Molly: Oh that reminds me of something I realized recently. I was wondering why, in the past, I’ve tended to gravitate towards non-Jews, and I think it’s because I grew up around so many Jewish people, and I associated Jewish guys with the people who ignored me in high school.
Hannah: Yes, Molly, a friend of mine has a thing against dating Jewish girls, actually. I think it’s because the town we grew up in was “jappy,” and the girls in his grade were particularly horrible.
Molly: Yeah, I feel the guys I grew up with are whatever the male version of a JAP is, so I have a… negative feeling toward them. I guess a male JAP is a JAP (Jewish American Prince).
Emily: JAP is gender neutral!
Jessica: Amazing discovery!
Molly: So wonderful! So progressive!
Al: I was one of maybe 10 Jews I knew in school and I was desperate to date a Jewish person (of any gender). I just thought they’d get me in some secret way I felt I needed to be understood. But at the same time it wasn’t important to me that my partners weren’t Jewish. I just imagined that it would be different in some meaningful way with a Jewish person. Also lol, re: JAP.
Jessica: I think I almost didn’t want to date Jews because of negative Hebrew school experiences with (male) JAPs.
Al: Also, as someone who is told I don’t “look” Jewish (5’10” and blond), I navigate the Jewish dating scene differently than others, I think.
Okay, yes, let’s talk about reading someone as Jewish / being read as Jewish.
Molly: Yes, Al, I want to hear more about “not looking Jewish” and how that plays into your experience.
Al: Well, I was looking over the questions Emily sent earlier, and one is about whether we think there’s a “Jewish hot” or something. And that’s something I’m actually super sensitive about in a way. So many of my friends are told they don’t look like Jews because they’re Mizrahi or PoC or whatever, or even just like Scandinavian-looking Jews like me.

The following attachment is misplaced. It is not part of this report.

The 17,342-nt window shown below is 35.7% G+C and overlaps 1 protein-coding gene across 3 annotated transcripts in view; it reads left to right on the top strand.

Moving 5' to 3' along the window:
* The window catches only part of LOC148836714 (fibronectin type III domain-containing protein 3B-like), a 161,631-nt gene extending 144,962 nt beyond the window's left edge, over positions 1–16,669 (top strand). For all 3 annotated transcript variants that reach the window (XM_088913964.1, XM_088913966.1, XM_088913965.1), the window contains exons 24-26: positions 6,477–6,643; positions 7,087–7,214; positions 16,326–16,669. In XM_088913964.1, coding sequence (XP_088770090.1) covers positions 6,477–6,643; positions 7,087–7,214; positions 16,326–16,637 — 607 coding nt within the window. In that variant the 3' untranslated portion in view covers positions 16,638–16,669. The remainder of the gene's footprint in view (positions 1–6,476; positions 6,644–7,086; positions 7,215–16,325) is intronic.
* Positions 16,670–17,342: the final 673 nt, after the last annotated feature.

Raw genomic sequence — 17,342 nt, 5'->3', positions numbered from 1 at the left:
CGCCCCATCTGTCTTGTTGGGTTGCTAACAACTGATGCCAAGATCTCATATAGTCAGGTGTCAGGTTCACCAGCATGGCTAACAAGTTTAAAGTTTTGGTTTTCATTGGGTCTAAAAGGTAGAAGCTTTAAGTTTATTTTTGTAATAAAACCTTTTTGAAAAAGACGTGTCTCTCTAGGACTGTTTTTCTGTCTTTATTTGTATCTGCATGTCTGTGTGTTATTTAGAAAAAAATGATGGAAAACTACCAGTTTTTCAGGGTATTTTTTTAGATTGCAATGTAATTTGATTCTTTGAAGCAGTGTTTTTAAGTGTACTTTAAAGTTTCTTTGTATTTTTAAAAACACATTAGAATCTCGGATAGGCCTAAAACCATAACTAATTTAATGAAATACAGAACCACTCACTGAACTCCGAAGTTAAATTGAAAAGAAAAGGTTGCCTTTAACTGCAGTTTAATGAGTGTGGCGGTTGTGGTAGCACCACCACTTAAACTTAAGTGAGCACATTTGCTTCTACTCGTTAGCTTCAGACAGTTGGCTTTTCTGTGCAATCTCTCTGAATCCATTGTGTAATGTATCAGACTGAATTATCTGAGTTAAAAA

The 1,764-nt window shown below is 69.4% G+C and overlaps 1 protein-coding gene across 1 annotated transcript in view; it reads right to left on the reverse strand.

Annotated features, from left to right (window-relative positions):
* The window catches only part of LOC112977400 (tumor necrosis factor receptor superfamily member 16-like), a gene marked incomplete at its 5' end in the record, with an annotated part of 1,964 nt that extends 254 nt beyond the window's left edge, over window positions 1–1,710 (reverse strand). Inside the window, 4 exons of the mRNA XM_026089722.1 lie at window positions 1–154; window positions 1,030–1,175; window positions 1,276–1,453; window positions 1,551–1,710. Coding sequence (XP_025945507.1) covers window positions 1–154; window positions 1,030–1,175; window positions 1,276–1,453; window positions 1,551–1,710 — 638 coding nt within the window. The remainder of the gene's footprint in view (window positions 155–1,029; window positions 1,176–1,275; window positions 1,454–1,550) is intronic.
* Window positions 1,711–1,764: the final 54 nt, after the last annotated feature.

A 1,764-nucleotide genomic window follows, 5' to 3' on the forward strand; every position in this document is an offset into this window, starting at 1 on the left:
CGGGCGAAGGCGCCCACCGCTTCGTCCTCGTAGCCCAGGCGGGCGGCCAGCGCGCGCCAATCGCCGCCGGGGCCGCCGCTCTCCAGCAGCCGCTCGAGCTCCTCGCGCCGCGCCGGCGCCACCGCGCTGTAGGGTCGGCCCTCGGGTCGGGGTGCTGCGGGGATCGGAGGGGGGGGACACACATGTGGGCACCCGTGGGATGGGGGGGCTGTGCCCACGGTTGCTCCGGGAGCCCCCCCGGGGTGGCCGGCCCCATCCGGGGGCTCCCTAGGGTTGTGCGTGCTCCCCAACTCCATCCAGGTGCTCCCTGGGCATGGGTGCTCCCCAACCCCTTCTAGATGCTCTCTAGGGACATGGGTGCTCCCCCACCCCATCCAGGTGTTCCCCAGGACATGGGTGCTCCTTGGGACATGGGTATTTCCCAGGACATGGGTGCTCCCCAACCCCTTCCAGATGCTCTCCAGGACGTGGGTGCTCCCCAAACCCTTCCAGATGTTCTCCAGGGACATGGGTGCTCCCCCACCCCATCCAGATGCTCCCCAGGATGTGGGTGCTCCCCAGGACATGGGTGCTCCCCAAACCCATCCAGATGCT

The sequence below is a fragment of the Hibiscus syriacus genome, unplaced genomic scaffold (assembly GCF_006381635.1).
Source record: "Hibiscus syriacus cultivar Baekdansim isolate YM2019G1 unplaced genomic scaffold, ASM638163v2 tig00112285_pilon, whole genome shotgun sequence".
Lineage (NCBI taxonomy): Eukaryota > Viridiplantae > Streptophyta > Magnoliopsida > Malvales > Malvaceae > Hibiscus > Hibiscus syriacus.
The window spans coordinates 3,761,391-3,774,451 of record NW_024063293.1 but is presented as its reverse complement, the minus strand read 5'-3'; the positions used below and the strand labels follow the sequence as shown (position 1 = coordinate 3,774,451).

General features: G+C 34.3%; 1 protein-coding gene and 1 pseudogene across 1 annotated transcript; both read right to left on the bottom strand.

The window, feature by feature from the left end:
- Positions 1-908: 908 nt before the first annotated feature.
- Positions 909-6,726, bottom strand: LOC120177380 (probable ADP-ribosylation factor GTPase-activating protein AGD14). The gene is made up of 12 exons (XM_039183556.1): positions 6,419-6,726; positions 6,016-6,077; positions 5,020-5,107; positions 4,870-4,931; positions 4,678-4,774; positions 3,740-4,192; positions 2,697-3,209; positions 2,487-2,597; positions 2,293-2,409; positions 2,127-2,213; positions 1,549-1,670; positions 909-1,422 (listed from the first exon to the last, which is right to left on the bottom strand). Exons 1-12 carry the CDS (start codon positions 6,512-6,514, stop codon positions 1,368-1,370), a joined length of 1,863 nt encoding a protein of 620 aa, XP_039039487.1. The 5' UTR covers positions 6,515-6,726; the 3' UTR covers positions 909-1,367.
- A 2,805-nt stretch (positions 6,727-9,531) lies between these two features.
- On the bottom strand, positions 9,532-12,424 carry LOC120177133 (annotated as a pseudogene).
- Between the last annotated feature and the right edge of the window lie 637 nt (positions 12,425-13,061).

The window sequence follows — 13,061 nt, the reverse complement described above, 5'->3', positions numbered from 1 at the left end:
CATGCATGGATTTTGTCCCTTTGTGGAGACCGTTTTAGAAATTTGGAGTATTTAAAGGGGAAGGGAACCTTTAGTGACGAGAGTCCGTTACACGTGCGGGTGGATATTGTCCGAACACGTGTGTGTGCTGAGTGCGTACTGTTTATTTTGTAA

I remember being in Jouth Group [Jewish youth group] and the youth rabbi joking that I’d have an easier time dating because every Jewish boy wants a blonde. (Joke’s on them, I’m gay.)
Hannah: When I was writing my hair article for Alma, I was looking into stereotypes of Jews — literally reading stuff from the 1880s — and it turns out that way way back, Jews were known for being pale with reddish blondish hair.
Jessica: Hannah, living near multiple Hasidic neighborhoods, I’ve seen a lot of pale red-headed Jewish people.
Also while we’re talking about perceiving someone as Jewish, let’s discuss the concept of “Jewish hot.” Does someone’s Jewishness make them hotter? Less attractive? Does “Jewish hot” confuse attractiveness with stability?
Molly: Confusing attractiveness with stability, omg my mind is blown. Because yes, I think so, yes.
Al: I do think “being Jewish is hot”… Like my friends and I talk A LOT about how hot it is to bring a date to Shabbat and then go home and… get intimate. (Is this a gay thing… IDK.)
Molly: Isn’t it a double mitzvah? Or is that an urban legend?
Al: DOUBLE MITZVAH!
Emily: I feel like I was more attracted to my boyfriend ’cause I knew he was Jewish.
Molly: I think it’s definitely starting to become “hotter” to me when someone is a Jew. Before, I was much more attracted to people from different backgrounds and who just had different experiences than me. But now if a dude makes a joke about gefilte fish, I’m like MARRY ME.
Jessica: Weirdly I might be more in the other camp. Like the more different the person I’m dating from me is, the hotter. In terms of background.
Hannah: Now that I am dating a rather Jew-y Jew — in both stereotypical and true ways (also, he went to Jewish day school) — I will say that his Jewiness makes him endearing but not “hot.” In the beginning, it definitely was something to bond over and whatnot, and it was something that attracted me to him, but it’s now just a part of who he is and who we are as a couple. So I guess I’m agreeing with Molly; like, it was hot to imagine a sexy future of us having babies with very curly hair.
Jessica: I really like that idea, but I’ve never quite felt that way. Though the man I’m dating has extremely curly hair.